Students tackle real-world problems in global, public health projects | Cornell Chronicle – Cornell Chronicle

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Deborah Ogunribido and Jaylyn Senise present their project at the 2022 Global and Public Health Experiential Learning Symposium.
When George Lee ’24 was studying public health policy this summer in Moshi, Tanzania, he was struck by the impact of outdoor air pollution, which contributes to more than 4 million deaths annually, on the health of local schoolchildren.
“Local health is global health,” said Lee, a global and public health sciences major in the College of Human Ecology. “The impact of local health can be felt by communities across the world.
Lee and his project partner, Rebecca Gordon ’23, concluded in their research that “common policies that aim to mitigate outdoor air pollution are required worldwide.”
He was one of more than 100 students who presented their work on a wide array of projects aimed at improving access to public health everywhere from Tompkins County to Tanzania, as part of the 2022 Global and Public Health Experiential Learning Symposium, held Nov. 11 in Cornell’s Physical Sciences Building.
The annual event is hosted by the Global Health Program in the Division of Nutritional Sciences in the College of Human Ecology and the College of Agriculture and Life Sciences and showcases the work of undergraduate students and students in the Master of Public Health (MPH) program in the College of Veterinary Medicine.
Experiential learning, or the application of classroom lessons to real-world projects, is a requirement for the global and public health sciences majors and global health minors, and students say this is a transformative part of their education.
“This event is a great opportunity to find out about experiential learning opportunities – most people usually only know about global, and this event highlights that in addition to those experiences, we have a lot of local, research-related and community engagement opportunities available in public health at Cornell,” said Audrey Lewis ’23, a member of the Global Health Advisory Board.
“When we designed the major with the curriculum requirement of experiential learning, it was a very deliberate choice to provide students with an opportunity to discover the rewards and the challenges within their experiential learning opportunity and deepen their understanding of public health,” said Patricia Ann Cassano, director of the Division of Nutritional Sciences. “It’s incredible to witness the ways all of you are connecting the things you’re learning in the classroom to a real-world setting.”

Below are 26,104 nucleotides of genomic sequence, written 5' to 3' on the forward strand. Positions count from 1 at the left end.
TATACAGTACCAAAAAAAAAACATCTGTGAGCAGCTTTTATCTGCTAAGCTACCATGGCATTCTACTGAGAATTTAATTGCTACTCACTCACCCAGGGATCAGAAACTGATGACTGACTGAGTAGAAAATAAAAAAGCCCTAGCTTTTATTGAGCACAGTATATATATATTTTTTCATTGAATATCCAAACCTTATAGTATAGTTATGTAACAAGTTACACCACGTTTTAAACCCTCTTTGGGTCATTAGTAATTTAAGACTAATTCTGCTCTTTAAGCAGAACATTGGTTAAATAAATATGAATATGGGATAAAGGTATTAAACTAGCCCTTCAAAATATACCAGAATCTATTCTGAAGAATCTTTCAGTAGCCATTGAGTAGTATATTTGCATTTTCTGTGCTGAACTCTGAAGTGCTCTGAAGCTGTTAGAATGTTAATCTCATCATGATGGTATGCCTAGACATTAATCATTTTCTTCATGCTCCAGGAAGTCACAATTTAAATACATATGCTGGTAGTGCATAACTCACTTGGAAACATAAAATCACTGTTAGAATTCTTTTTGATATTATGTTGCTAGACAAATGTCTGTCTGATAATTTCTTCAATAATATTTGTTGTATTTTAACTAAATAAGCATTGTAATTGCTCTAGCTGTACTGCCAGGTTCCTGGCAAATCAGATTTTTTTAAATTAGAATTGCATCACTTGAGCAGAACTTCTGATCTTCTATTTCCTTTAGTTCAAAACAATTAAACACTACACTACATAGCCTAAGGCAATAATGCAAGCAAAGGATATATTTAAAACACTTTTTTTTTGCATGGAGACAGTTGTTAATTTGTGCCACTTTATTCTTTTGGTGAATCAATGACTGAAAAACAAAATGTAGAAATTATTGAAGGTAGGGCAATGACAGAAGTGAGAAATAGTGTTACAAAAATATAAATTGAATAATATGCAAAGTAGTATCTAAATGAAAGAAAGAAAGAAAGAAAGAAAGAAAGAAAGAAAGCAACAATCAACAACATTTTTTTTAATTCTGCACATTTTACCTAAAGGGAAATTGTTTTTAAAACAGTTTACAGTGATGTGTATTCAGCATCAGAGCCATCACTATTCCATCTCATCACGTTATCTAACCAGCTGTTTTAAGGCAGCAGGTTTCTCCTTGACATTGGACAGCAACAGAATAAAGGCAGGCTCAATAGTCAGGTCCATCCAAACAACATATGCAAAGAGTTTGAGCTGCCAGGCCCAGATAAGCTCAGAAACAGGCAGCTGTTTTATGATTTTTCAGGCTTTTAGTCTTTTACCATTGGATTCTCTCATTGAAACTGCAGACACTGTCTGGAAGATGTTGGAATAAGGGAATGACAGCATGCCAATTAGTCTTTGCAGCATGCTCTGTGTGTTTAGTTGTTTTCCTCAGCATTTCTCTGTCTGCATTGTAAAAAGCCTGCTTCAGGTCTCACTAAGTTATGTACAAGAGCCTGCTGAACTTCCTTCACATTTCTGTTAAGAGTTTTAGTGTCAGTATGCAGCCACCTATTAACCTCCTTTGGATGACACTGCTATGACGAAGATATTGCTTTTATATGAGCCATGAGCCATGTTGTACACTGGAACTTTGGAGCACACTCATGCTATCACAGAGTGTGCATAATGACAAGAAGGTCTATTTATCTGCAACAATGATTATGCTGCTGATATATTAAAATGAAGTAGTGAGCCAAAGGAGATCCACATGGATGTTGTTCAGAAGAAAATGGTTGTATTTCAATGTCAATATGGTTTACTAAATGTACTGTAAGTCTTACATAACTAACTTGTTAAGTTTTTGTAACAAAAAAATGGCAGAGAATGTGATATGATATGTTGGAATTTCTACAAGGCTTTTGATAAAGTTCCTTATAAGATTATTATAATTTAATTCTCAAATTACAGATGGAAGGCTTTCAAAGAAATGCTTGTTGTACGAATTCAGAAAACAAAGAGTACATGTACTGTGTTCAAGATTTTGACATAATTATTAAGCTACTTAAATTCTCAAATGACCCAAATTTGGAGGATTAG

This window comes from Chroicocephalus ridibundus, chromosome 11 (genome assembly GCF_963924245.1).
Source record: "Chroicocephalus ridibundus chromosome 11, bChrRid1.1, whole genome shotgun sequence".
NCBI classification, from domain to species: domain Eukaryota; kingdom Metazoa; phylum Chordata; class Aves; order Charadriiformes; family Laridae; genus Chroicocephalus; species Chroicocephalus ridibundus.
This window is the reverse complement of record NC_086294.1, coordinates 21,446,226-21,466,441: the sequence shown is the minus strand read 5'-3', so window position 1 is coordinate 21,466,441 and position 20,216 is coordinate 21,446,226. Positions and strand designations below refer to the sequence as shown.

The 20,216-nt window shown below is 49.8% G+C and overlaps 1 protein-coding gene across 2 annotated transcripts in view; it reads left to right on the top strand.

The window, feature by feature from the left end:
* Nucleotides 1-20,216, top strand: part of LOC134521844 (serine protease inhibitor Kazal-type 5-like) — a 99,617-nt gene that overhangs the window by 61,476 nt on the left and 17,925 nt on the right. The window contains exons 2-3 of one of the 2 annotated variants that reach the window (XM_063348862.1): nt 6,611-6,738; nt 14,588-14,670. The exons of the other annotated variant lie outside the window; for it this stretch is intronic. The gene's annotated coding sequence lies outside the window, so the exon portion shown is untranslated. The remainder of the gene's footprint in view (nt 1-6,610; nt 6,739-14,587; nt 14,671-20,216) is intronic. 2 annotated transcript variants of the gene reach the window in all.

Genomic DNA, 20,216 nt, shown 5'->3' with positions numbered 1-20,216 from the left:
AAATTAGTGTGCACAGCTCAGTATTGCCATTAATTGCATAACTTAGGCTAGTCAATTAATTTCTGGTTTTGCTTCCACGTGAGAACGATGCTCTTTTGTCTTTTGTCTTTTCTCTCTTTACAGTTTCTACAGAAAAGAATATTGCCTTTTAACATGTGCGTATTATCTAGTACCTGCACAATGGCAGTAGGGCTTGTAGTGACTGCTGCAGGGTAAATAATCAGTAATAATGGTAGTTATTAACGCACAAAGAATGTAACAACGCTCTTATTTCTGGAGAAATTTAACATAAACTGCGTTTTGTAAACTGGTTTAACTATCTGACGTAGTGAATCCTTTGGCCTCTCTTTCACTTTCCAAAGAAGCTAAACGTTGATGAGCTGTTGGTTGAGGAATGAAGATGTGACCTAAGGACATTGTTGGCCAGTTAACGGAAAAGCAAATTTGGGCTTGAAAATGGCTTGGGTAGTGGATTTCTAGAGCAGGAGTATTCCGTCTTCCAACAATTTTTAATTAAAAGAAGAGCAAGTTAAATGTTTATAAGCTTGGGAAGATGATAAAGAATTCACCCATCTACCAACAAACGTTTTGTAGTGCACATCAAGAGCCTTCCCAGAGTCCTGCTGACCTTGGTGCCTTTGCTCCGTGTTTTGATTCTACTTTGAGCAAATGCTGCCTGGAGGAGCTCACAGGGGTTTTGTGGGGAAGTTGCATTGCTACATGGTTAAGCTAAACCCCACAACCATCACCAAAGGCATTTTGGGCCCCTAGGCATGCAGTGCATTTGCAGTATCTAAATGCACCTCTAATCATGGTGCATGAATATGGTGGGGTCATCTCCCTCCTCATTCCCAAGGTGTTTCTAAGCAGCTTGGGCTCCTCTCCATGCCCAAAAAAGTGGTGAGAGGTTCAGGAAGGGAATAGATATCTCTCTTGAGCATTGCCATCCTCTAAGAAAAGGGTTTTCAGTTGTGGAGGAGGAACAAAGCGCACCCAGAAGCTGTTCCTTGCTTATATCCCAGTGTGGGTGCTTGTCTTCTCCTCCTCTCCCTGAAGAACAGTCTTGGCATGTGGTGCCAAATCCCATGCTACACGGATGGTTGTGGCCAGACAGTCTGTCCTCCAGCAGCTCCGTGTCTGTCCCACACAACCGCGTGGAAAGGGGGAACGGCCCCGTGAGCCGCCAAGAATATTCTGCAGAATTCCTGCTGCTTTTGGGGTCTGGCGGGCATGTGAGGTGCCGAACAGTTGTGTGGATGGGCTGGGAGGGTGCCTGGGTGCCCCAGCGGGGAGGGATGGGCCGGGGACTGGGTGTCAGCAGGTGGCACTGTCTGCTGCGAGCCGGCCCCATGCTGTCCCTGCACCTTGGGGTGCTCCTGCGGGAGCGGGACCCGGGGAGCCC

The symposium featured 16 posters representing work from global health summer programs abroad, while 12 posters and 15 researchers were involved in research through Cornell Cooperative Extension, Cornell in Washington or on campus. An additional 17 students developed their own experiential learning opportunities, finding partners to support the breadth and depth of their proposed project.
Students said each experience came with its fair share of rewards and challenges. They appreciated the opportunity to experience a different culture, receive direct exposure to different aspects of public health and give back by working in rural communities. Challenges included language barriers and learning to navigate foreign health care systems.
Some of the projects presented were the culmination of summer 2022 global health programs, which partnered students with faculty doing research in India, Zambia and Tanzania.
“I’m at Cornell because of public health,” said Liam Ordonez ’23, a human development major who presented his project with government major Shanzai Ikhlas ’24 on a theory of change model for basic health care of incarcerated Black women in California state prisons.
“I fell in love with understanding public health as a system that needs more awareness and funding, and Cornell has been the perfect place to deepen my interest and knowledge base,” Ordonez said. “Events like these are important in shifting our thinking to how we can help the overall community before it’s too late.”
Galib Braschler is a communications specialist in the College of Human Ecology.
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